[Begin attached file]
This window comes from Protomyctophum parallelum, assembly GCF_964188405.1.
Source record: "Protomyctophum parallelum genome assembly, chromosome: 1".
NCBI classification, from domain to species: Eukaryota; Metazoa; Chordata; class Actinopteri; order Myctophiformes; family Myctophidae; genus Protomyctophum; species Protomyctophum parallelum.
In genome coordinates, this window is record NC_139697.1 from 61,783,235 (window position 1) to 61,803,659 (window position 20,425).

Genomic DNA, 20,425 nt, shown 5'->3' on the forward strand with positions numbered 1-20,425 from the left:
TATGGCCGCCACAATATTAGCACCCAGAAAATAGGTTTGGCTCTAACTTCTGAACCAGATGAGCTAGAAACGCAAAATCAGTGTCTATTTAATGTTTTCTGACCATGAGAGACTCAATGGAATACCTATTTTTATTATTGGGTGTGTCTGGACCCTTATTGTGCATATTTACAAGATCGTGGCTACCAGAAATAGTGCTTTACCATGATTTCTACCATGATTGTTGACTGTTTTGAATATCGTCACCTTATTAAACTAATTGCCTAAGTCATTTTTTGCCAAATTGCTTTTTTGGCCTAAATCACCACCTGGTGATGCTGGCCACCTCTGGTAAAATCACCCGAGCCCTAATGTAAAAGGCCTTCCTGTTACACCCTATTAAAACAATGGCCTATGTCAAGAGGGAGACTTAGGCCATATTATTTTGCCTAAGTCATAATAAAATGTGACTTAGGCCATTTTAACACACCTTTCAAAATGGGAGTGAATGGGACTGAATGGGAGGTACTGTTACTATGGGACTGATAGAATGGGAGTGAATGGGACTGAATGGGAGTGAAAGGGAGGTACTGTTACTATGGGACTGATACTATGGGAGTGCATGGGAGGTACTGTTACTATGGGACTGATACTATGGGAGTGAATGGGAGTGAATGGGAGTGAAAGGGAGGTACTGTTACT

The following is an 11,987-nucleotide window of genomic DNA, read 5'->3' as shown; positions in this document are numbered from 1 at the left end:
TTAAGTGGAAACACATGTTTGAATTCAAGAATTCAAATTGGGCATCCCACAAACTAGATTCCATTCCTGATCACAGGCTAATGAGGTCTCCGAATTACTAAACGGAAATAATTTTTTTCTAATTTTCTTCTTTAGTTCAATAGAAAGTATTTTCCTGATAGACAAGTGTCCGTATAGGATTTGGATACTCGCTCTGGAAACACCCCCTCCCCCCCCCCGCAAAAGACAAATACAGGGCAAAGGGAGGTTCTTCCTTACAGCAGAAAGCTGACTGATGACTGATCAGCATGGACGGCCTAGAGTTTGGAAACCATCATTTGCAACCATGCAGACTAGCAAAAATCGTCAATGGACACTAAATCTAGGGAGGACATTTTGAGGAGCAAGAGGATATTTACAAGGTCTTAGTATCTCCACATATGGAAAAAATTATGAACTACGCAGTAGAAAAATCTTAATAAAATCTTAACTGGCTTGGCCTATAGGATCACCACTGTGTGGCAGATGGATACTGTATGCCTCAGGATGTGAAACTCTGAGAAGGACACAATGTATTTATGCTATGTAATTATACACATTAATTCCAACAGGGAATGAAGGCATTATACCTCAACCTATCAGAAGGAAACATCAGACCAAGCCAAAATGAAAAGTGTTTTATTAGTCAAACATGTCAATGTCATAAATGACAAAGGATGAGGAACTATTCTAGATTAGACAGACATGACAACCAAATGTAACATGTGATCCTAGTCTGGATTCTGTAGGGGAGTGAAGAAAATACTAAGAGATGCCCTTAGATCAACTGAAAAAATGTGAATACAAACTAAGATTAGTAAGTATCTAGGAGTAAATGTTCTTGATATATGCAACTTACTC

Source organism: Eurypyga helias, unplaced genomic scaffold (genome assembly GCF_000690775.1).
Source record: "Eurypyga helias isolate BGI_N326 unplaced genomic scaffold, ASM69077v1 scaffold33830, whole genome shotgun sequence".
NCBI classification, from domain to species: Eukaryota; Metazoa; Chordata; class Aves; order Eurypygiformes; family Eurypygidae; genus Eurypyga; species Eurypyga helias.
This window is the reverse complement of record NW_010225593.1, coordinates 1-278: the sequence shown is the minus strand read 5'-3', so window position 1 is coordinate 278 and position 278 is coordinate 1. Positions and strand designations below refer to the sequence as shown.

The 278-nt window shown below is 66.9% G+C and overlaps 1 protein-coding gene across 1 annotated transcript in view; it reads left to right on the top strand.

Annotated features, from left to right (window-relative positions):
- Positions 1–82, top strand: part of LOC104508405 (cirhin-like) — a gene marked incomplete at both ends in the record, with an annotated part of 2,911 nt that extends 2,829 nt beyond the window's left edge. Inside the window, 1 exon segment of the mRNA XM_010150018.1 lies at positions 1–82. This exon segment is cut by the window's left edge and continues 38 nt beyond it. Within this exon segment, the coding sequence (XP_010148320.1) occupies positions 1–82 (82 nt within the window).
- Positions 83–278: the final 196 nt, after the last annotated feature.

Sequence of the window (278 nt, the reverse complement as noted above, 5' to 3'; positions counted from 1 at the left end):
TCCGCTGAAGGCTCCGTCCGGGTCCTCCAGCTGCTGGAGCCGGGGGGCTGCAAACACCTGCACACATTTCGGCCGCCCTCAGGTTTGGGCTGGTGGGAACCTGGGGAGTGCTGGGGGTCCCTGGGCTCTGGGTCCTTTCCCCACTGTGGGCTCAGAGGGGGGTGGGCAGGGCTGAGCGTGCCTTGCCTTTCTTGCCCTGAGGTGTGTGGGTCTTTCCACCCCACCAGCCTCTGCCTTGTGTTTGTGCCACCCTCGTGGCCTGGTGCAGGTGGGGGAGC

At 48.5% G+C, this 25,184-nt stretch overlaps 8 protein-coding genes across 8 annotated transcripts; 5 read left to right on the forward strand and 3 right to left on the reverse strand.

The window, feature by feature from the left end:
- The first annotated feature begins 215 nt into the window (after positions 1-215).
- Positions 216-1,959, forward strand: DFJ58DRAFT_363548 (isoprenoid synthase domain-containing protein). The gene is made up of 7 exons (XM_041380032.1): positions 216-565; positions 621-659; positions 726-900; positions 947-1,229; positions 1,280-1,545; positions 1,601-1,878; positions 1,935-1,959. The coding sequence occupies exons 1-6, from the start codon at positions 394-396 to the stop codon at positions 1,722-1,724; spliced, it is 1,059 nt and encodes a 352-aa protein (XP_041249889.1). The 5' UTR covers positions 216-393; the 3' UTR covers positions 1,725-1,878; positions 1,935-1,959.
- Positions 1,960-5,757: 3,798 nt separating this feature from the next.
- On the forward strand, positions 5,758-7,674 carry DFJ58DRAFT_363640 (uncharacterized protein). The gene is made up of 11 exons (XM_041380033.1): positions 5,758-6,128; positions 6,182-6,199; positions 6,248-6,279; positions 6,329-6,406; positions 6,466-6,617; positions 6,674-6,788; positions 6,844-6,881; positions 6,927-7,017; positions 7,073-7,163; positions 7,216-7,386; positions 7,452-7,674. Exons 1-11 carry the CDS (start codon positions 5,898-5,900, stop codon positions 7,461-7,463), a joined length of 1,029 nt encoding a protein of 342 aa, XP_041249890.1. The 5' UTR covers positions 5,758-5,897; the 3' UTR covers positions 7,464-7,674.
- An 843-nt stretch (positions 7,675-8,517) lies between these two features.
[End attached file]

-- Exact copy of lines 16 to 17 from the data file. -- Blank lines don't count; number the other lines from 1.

- Positions 83–278: the final 196 nt, after the last annotated feature.

Sequence of the window (278 nt, the reverse complement as noted above, 5' to 3'; positions counted from 1 at the left end):